Redemption. That’s what this feels like. At one point a headline arena slot would have been a distant dream for Bring Me The Horizon. It wasn’t so long ago that the band’s bratty metalcore was met with snorts of derision, they were bottled at gigs and frontman Oli Sykes was the most hated bloke in music after being arrested for allegedly pissing on a fan who rejected his advances.
But that’s why tonight is such a fierce triumph. BMTH have had to rebuild their reputation the hard way. Between 2006’s debut album ‘Count Your Blessings’ and last year’s crossover chart hit ‘Sempiternal’, their scrappy screamo matured, took on electronic flourishes and beefed up. The choruses grew arena sized, the band learned when to pull things back – and more importantly, when to let them fly.
Only last year guitarist Lee Malia stated: “We’ll never sell out arenas.” Yet here they are; not only stood before an adoring 12,000-strong crowd going off like a NASA rocket launch, but touted by many as the trailblazers for modern metal. Who’d have thought it?
As the haunting electronic touches of tonight’s opener ‘Shadow Moses’ give way to a riff big enough to flatten a city, Sykes bounces between pillars of steam and fountains of fire, screaming as though he’s having his arms pulled off while orchestrating Wembley into a sea of mangled bodies. ‘Antivist’’s brilliantly juvenile “Middle fingers up! / If you don’t give a f*ck!” chorus is the perfect, potty-mouthed anthem for disillusioned youth, and ‘Go To Hell For Heaven’s Sake’ is set to racing images of religious iconography, executions and burning churches.
Fan favourite, the ferocious ‘Chelsea Smile’, once a set closer but long overtaken as the most formidable weapon in their arsenal, now sits solidly as a mid-point propeller. At no point do the energy levels sag – even the more slow-burning moments like ‘And The Snakes Start To Sing’ and ‘Blessed With A Curse’ blaze with an urgent intensity.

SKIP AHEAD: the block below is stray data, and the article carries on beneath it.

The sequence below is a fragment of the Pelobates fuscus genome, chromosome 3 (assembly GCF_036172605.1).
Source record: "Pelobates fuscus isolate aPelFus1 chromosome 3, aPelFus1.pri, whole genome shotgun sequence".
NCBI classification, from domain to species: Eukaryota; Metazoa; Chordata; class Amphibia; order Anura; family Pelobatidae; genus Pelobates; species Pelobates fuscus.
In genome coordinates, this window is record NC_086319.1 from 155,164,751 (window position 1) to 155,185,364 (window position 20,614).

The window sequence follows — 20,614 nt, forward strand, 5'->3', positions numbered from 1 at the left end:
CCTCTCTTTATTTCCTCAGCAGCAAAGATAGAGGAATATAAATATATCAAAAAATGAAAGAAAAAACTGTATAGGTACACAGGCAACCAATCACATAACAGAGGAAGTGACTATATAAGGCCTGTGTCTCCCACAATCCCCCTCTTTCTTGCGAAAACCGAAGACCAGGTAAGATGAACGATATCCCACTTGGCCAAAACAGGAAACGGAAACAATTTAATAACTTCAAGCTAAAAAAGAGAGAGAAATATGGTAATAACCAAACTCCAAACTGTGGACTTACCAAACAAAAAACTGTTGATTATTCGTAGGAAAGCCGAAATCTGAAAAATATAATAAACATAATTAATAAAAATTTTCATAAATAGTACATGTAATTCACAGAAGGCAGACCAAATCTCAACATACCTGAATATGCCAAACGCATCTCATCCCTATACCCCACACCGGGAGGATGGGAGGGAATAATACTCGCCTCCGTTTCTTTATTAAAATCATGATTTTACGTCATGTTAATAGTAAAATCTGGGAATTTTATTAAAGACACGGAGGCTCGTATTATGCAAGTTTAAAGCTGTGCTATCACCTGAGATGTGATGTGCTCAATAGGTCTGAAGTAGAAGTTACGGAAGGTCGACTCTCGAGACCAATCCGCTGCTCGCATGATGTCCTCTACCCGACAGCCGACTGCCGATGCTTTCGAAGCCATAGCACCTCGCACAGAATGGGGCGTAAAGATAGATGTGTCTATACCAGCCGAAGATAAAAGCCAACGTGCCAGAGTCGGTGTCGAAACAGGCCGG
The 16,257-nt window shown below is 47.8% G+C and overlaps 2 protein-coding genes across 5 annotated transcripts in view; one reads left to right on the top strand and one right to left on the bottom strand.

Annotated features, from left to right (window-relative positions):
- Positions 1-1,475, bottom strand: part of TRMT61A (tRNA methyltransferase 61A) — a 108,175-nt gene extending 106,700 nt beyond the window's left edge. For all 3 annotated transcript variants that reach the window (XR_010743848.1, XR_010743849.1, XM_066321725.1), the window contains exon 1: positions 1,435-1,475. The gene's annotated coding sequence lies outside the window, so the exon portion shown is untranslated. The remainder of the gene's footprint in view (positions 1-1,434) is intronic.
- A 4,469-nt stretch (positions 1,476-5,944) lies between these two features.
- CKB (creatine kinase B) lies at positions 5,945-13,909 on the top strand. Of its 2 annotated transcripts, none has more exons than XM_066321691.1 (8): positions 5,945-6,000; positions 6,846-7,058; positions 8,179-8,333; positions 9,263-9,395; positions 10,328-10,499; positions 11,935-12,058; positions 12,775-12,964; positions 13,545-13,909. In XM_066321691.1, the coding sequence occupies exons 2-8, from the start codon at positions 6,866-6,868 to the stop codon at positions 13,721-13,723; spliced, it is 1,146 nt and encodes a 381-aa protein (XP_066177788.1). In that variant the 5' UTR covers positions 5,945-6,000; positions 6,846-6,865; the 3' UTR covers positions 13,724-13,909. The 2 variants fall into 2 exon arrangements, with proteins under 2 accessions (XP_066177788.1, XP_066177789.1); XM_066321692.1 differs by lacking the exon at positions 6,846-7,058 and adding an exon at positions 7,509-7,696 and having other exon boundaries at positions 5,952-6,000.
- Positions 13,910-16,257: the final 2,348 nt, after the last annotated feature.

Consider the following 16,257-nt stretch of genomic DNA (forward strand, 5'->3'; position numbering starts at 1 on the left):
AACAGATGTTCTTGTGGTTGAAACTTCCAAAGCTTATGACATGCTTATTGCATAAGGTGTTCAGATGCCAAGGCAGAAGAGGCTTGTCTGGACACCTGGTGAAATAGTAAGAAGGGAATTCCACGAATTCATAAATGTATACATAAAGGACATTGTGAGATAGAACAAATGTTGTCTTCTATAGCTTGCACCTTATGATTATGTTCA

Former guitarist Curtis Ward is dragged away from his day job as a catwalk model to perform a song the band “really don’t wanna play”: oldie ‘Pray For Plagues’. It’s a nice gesture for the diehards, but it feels like a begrudging one. If anything, tonight is a celebration of the future, not the past and when it comes to progression, and it’s Sykes himself who’s undergone the most violent transformation of all.
A leader in uniform, like the majority of the fans here Sykes is dressed head-to-toe in his own label Drop Dead, and he incites all the carnage: “at least four” circle pits for an incendiary ‘The House Of Wolves’, numerous walls of death and a tidal surge of crowd surfing. Yet it’s tonight’s more tender moments that say the most about his personal journey.
Earlier this year he admitted to kicking a serious ketamine addiction and a powerful performance of ‘Hospital For Souls’, written about the experience, is a true hairs-on-the-back-of the-neck moment. It all proves too much for Sykes who, screaming the track’s “Watch me burn!” refrain on his knees amid soaring noise and dense atmospherics, is literally brought to tears. Against all odds he and his band have been handed the baton for the future of rock. There are few competitors more worthy of carrying the challenge.
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Words: Dannii Leivers